On-o-mat-o-poe-ia! One-to-ma-to-pizza! I-am-gonna-pay-ya! I love the word, and can’t resist playing with it. It comes from Greek and means ‘word making’. Onomatopoeia imitates in sound the thing it describes, and because it uses musical effects it’s perfect for poetry. Children make new words using it: quack quack, bow wow, moo cow, brmm-brmm, and nee-naw is an excellent word for a fire engine.
Widely used in primitive language, it’s at the root of many English words, words like wind, owl, cuckoo, sizzle. A snake hisses and slithers, like the sound of its voice and movement in sand or grass. In parts of south-west Britain plimsolls are known as daps, so ‘Get your daps on!’ means ‘Hurry!’ No poet uses onomatopoeia throughout a poem, and most would be unconscious of using it most of the time.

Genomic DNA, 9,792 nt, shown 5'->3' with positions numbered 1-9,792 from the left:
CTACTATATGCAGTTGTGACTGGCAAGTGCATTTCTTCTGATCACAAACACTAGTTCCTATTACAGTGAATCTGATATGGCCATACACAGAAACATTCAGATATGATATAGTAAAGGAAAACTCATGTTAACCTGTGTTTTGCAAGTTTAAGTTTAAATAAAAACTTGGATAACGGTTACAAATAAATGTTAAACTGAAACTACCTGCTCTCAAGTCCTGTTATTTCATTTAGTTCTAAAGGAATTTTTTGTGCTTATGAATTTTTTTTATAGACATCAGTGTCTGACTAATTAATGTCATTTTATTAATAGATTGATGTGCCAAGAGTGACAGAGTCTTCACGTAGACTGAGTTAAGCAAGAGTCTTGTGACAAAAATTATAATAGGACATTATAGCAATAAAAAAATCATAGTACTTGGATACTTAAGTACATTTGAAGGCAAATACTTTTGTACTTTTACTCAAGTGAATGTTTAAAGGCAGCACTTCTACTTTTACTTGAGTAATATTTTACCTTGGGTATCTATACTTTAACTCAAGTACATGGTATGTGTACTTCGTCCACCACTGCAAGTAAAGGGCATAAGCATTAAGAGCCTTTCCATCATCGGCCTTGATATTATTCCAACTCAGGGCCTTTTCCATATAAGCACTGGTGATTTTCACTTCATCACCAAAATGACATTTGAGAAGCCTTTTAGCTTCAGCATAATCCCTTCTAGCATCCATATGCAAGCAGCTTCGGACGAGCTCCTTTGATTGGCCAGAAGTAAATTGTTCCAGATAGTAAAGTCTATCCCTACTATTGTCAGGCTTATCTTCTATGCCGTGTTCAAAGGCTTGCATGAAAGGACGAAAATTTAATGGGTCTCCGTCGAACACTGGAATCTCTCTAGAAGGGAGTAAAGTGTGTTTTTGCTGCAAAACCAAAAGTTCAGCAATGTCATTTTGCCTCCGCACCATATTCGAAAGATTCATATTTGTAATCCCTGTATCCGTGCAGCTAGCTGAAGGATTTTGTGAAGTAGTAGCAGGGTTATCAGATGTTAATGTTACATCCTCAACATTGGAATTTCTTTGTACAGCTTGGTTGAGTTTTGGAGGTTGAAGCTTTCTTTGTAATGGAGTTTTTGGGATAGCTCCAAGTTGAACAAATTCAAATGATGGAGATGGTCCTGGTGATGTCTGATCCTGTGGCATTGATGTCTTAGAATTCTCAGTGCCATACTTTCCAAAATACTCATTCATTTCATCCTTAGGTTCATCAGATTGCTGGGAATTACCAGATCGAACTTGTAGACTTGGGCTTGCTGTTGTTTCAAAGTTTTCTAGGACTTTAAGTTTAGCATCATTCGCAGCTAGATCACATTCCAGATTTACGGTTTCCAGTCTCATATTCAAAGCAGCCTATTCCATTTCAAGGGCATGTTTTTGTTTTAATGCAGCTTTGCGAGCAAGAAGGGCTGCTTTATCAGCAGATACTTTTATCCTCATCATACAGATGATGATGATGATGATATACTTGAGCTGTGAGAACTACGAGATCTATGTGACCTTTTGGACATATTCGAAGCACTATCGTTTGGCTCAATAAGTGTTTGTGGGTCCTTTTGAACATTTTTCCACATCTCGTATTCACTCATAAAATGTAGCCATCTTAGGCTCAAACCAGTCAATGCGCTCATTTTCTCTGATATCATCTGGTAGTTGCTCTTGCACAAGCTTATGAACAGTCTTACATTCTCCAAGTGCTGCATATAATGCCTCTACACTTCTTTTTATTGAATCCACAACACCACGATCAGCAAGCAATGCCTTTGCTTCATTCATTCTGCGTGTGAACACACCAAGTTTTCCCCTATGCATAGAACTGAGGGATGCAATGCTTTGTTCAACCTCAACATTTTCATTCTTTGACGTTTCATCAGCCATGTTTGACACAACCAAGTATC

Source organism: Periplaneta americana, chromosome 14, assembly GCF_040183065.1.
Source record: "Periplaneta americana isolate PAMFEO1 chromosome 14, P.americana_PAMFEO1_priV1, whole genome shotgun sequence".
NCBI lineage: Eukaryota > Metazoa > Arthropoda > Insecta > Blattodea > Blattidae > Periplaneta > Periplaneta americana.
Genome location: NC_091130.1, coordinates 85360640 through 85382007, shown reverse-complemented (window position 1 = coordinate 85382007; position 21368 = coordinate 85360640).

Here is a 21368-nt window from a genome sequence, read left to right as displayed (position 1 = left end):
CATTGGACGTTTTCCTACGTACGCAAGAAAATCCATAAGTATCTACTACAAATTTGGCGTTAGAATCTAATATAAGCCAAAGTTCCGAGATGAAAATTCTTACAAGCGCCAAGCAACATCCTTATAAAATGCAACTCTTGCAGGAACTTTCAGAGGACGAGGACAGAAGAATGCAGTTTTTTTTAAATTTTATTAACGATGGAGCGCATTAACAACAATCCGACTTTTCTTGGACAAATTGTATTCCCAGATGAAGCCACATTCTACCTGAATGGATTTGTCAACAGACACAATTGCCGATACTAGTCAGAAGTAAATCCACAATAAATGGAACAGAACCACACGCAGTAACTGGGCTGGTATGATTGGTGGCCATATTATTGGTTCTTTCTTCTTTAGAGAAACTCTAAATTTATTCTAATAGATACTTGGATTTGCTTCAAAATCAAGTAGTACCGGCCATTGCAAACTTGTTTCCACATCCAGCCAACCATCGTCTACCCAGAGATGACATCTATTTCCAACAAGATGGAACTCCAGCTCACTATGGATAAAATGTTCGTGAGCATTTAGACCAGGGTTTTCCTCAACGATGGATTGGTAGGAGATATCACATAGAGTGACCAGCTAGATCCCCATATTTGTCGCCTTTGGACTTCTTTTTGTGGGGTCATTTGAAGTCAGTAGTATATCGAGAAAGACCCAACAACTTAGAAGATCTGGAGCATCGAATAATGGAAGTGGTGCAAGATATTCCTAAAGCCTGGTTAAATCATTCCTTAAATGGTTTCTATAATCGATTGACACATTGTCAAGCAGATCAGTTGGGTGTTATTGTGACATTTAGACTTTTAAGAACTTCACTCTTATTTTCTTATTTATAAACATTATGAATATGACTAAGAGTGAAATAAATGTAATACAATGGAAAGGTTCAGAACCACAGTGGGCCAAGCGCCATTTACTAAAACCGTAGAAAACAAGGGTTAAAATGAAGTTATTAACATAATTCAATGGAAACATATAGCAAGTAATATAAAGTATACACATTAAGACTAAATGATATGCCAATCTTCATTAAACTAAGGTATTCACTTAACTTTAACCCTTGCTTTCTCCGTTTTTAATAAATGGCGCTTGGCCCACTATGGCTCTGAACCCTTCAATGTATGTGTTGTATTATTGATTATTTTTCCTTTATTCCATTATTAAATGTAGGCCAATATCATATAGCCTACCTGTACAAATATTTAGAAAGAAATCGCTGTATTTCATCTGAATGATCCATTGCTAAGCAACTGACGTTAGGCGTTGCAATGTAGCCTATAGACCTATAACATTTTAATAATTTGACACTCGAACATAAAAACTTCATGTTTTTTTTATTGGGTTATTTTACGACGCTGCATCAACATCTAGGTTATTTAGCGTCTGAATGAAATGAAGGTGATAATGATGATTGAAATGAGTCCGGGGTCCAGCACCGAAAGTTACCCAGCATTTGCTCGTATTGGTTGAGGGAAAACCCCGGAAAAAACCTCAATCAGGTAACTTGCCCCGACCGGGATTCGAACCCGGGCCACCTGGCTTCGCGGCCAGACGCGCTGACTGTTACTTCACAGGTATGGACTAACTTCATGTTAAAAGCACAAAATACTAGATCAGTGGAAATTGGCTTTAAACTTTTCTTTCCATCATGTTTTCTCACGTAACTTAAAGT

I can spot examples in ‘The Field Mouse’ where sound suggests meaning. It happens in words like ‘summer’, ‘hums’, ‘drum’, ‘crushed’, ‘rumour’, and in a phrase like ‘stammering with gunfire’.